Logging is a critical part to an application’s life-cycle. It helps identify problems when they occur and track trends of events.
There are many ways and products to accomplish this depending on your goal, but today we’re introducing our open-source logging agent to help: Zlogd.
In many instances in web applications, multiple servers are involved, each involving one or many log files. When tracking down a problem or examining for trends, this becomes very problematic.
Zlogd is meant to solve this problem as being a universal logging agent. Zlogd runs locally on each server and listens to a socket file. The application then will start logging output to the socket file where Zlogd will package and ship the log message to a central logging location.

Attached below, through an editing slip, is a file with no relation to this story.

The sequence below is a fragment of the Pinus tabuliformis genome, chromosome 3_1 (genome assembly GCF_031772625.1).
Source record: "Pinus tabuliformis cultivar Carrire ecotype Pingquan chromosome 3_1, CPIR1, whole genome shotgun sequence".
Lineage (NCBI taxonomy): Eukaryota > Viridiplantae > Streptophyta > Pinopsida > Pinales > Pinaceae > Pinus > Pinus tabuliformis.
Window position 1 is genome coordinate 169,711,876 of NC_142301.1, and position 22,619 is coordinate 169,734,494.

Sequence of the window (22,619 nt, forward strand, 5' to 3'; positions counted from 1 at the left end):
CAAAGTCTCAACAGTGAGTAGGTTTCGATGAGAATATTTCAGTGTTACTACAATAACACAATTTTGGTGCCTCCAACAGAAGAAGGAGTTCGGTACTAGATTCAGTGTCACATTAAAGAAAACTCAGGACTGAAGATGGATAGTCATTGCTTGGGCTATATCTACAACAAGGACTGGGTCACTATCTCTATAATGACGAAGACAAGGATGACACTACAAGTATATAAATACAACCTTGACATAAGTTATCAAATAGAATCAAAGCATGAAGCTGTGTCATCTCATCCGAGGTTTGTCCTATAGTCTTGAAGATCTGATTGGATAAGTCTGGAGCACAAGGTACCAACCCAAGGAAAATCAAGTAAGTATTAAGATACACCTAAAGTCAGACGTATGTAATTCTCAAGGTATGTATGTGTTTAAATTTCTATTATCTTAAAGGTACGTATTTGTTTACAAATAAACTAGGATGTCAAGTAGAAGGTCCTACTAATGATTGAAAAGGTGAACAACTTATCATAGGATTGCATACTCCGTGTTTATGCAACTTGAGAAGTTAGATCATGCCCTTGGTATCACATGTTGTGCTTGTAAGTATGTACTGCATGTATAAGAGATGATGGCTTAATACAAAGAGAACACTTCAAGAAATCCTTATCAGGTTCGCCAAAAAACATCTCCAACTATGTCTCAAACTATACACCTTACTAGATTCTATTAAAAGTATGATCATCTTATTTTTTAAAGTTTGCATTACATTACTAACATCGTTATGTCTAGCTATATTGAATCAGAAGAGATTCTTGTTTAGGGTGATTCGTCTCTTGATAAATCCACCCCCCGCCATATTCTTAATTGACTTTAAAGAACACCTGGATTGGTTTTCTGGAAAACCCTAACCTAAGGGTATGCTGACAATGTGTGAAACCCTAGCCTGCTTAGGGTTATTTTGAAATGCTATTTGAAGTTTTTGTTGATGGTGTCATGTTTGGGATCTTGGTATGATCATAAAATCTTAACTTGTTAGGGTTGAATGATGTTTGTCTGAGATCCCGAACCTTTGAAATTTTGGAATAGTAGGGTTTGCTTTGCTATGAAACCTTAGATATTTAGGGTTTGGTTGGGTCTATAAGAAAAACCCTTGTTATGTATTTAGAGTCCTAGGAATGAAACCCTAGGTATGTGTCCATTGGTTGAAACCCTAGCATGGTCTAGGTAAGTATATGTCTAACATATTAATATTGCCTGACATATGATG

In our proposed stack configuration, our central logging server will contain the following:
- Logstash agent for receiving all messages from all the Zlogd instances.
- Elastic search for Logstash to store the messages
- Kibana3 to have one interface to examine the logs
The workflow would then lend itself to this configuration:
Since our stack is mostly PHP, that means each request is synchronous. If there are multiple loggers enabled (ie, write to file, ship to newrelic on warning/error, etc), the customer is on the hook for waiting for that log event to process through all those loggers. This shortens the logging time during the request by only having to write to a single logger (the Zlogd sock file) thereby increasing application performance.
This also facilitates the central logging paradigm, which allows the consolidation of all application logs.
Zlogd hopes to solve the problem of fractured logging and be flexible enough to work with any log collecting apparatus. This is a relatively new system, and as such we will be working the kinks out of this first version release. Feel free to fork and open a pull request to implement your flavor of log transport (graylog2, splunk, loggly, etc).